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Coronavirus and World After Capital

Submitted by admin on Mon, 2020/02/24 - 12:40pm

We are continuing to see the COVID19 coronavirus spread around the world with a big flare up in Italy. Johns Hopkins maintains a good global map of the outbreak. There are now quite a few experts who believe that the virus may be impossible to contain and could result in a global pandemic. This is something the world is woefully ill prepared for.

The danger we are now finding ourselves in can be directly traced to our reliance on the market mechanism for allocating attention. A global pandemic is an example of the kind of tail risk for which prices cannot exist. This is a key theme of my book World After Capital and I have been using pandemics as an alternative example to the climate crisis (another, while we are at it, are asteroid strikes).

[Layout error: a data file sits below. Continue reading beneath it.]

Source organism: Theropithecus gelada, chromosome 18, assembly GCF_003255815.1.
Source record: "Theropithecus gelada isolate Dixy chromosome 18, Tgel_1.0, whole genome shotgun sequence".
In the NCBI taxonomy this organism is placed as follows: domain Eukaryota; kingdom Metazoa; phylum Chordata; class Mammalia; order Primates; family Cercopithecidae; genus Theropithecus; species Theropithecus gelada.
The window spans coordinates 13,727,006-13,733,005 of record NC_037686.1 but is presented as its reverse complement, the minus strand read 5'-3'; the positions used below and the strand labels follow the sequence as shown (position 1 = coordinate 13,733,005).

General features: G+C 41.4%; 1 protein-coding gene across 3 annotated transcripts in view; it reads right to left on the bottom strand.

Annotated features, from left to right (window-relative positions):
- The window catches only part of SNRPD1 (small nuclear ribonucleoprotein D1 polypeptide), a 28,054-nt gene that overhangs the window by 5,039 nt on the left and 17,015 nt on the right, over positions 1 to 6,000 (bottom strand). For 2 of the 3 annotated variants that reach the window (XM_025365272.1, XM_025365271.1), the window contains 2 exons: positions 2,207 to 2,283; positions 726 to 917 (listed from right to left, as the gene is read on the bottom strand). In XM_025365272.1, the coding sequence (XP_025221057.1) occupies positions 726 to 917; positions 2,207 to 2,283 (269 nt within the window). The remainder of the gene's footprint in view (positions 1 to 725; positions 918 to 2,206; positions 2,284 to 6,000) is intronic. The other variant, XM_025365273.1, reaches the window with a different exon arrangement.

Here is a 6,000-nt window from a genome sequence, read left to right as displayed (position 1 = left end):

Now why am I saying this is about attention and not capital? Don’t we need way more hospital beds? Well, once a pandemic is in full swing yes we will be capital constrained for sure. But we had a long time before that to work on such things as detection and treatment. SARS, which occurred nearly two decades ago, was also a coronavirus. Since then we have had another reminder of the potential danger in the form of MERS about eight years ago.

I very much hope that the experts are wrong and that COVID19 can be contained. No matter what happens, we must learn to allocate attention to tail risk threats (and opportunities, eg. nuclear fusion) outside of the market mechanism if we want humanity to progress.

PS I also wrote a prior post that relates the virus outbreak to privacy and democracy (two other themes in World After Capital)

Read Complete Article Monday, February 24, 2020